• Eligibility criteria – Clinical trials have a strict criteria for who can enter a trial. It can help to first make sure you understand what your diagnosis is and find out if there are trials which are suitable for you. Learn more about how to find a trial
  • What the trial requires from you – Trials can often involve doing more check-ups and hospital visits can be longer and more frequent. It may help to think about how it may impact your life and if you’re able to commit for the duration of the trial.  
  • Support during a trial – You will be monitored closely and supported by a specialist research nurse throughout a trial. It may also help to think about who you will have to support you at home and with getting to appointments etc.  
  • Maintaining your quality of life – You should think about how a trial will impact your own quality of life and balance that against the potential benefits. It can help to ask questions such as how the drug or treatment is taken, how many appointments you’ll have and how long these will take.  
  • Side effects – It is important to bear in mind that you may experience side effects from the new treatment. The risk of these will be explained to you beforehand. You will be closely monitored during a trial and if you experience any unexpected side-effects, your research team will be on hand to treat and support you.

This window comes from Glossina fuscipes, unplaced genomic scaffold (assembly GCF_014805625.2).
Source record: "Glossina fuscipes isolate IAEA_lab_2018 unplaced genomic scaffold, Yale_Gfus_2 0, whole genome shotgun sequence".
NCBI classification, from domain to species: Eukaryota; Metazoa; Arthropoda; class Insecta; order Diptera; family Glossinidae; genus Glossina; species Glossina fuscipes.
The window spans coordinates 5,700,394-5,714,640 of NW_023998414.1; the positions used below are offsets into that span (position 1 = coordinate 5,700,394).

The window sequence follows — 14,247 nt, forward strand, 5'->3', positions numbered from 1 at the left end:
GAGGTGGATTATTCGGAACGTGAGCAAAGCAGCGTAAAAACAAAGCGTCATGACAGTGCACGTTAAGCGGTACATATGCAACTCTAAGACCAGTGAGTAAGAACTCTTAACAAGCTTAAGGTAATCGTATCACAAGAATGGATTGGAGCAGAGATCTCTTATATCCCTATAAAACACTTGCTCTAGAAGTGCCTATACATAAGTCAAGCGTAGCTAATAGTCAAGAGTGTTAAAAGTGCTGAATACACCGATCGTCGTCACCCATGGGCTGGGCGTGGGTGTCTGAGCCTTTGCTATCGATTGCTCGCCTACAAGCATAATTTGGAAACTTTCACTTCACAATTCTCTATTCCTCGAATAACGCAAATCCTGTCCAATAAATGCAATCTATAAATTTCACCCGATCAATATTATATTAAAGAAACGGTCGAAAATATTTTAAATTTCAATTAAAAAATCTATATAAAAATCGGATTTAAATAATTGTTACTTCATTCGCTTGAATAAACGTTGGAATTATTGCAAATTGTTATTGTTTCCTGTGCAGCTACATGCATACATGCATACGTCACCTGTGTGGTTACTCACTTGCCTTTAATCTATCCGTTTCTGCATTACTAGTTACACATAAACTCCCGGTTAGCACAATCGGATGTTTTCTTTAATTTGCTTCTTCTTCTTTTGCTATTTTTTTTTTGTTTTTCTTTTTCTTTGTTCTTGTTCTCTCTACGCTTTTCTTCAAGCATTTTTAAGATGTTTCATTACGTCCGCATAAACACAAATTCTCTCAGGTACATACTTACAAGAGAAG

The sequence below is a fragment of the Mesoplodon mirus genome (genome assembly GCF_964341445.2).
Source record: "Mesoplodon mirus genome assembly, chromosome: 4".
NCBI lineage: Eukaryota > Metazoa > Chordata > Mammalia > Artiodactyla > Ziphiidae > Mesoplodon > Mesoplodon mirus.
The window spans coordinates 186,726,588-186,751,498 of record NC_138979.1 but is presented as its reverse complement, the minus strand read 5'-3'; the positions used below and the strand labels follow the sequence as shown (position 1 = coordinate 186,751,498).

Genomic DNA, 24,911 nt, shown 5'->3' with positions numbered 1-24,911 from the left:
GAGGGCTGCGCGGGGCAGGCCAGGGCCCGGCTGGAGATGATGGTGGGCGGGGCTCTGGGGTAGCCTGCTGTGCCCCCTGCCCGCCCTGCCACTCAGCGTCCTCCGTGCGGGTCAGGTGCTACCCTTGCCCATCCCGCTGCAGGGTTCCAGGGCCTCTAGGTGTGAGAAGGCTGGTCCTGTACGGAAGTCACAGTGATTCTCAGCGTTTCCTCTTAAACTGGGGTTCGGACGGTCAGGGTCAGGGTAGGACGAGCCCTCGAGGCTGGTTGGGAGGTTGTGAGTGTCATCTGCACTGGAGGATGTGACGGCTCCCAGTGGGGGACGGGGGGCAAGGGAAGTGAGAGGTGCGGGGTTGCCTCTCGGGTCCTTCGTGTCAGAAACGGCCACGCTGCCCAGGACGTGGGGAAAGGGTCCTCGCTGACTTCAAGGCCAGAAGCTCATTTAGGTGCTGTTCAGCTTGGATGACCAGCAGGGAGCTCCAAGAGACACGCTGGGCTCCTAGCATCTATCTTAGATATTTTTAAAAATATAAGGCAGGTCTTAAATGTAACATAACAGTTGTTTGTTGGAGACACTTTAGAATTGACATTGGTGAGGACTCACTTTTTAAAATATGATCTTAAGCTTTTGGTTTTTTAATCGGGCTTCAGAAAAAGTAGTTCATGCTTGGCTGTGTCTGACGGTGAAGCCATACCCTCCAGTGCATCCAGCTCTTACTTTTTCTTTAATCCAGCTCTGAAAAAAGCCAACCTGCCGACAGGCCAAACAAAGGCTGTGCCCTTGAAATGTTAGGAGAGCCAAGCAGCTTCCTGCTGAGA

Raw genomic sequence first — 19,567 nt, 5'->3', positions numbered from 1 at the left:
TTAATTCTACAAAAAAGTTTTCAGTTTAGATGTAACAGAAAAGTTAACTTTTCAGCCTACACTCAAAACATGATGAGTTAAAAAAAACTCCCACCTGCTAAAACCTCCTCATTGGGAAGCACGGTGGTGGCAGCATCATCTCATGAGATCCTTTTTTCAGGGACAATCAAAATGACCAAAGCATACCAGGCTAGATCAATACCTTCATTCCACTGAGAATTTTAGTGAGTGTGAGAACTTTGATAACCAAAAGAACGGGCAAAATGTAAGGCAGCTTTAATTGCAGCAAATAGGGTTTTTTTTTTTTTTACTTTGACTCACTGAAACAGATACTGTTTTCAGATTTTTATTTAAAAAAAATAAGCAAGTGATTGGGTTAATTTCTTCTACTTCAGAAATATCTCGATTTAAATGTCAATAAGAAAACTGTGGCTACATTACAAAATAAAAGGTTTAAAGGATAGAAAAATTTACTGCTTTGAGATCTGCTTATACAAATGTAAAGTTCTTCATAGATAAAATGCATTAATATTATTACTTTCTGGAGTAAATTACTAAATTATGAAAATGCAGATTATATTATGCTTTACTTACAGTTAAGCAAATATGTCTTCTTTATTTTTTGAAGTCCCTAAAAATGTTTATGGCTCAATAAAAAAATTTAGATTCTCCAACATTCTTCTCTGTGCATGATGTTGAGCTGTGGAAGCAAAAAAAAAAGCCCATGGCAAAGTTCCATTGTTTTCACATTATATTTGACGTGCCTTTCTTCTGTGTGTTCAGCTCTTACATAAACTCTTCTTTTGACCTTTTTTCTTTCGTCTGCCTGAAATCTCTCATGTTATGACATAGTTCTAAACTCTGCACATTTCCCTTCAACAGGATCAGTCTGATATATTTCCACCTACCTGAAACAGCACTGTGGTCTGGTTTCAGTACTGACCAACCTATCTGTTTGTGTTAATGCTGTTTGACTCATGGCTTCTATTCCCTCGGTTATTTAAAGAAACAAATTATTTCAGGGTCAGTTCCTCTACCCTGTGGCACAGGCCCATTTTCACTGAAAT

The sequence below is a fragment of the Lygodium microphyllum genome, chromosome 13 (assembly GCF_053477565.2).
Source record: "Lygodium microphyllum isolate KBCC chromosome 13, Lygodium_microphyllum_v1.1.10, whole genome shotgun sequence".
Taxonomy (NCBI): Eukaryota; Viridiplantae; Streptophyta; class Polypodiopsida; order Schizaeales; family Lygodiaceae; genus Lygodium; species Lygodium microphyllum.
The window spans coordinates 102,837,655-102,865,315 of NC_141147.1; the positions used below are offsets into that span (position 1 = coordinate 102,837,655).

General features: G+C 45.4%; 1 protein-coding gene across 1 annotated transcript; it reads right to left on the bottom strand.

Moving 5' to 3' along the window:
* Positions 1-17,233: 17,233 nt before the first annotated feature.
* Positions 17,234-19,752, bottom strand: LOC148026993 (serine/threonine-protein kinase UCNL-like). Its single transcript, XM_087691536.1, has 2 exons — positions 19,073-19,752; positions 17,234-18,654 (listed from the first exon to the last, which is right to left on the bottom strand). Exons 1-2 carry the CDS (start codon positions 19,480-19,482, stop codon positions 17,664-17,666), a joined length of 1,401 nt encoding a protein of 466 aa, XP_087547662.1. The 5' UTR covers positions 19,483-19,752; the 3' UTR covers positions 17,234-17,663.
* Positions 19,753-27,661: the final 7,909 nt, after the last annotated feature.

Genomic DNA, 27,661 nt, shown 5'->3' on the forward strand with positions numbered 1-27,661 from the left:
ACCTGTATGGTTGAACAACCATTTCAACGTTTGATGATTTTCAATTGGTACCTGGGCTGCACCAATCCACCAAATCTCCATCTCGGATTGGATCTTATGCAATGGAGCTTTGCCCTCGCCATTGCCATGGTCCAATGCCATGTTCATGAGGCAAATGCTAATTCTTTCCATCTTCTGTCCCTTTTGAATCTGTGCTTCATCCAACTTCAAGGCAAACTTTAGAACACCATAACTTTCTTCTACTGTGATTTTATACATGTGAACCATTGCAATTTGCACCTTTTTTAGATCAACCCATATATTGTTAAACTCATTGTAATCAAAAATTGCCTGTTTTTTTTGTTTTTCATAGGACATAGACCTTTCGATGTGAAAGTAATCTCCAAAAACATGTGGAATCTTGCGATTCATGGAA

• Trial design – In some trials, a group of patients will not be given the new treatment and will instead be given the current standard treatment or a placebo. This allows a comparison with the group who are taking the new treatment, so that the impact of the new treatment can be accurately determined. Cancer Research UK have some more information on placebos and trial design  
  • Your motivation – Think about why you would like to take part in a trial. It’s important to understand that it doesn’t always mean getting a better treatment or even being given a new treatment (you might be given a placebo). Some trials are not looking at new treatments for a brain tumour, but instead may be observational studies or assessing quality of life. 

Make sure the clinical trial fits into your lifestyle and not the other way round


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Tips from our community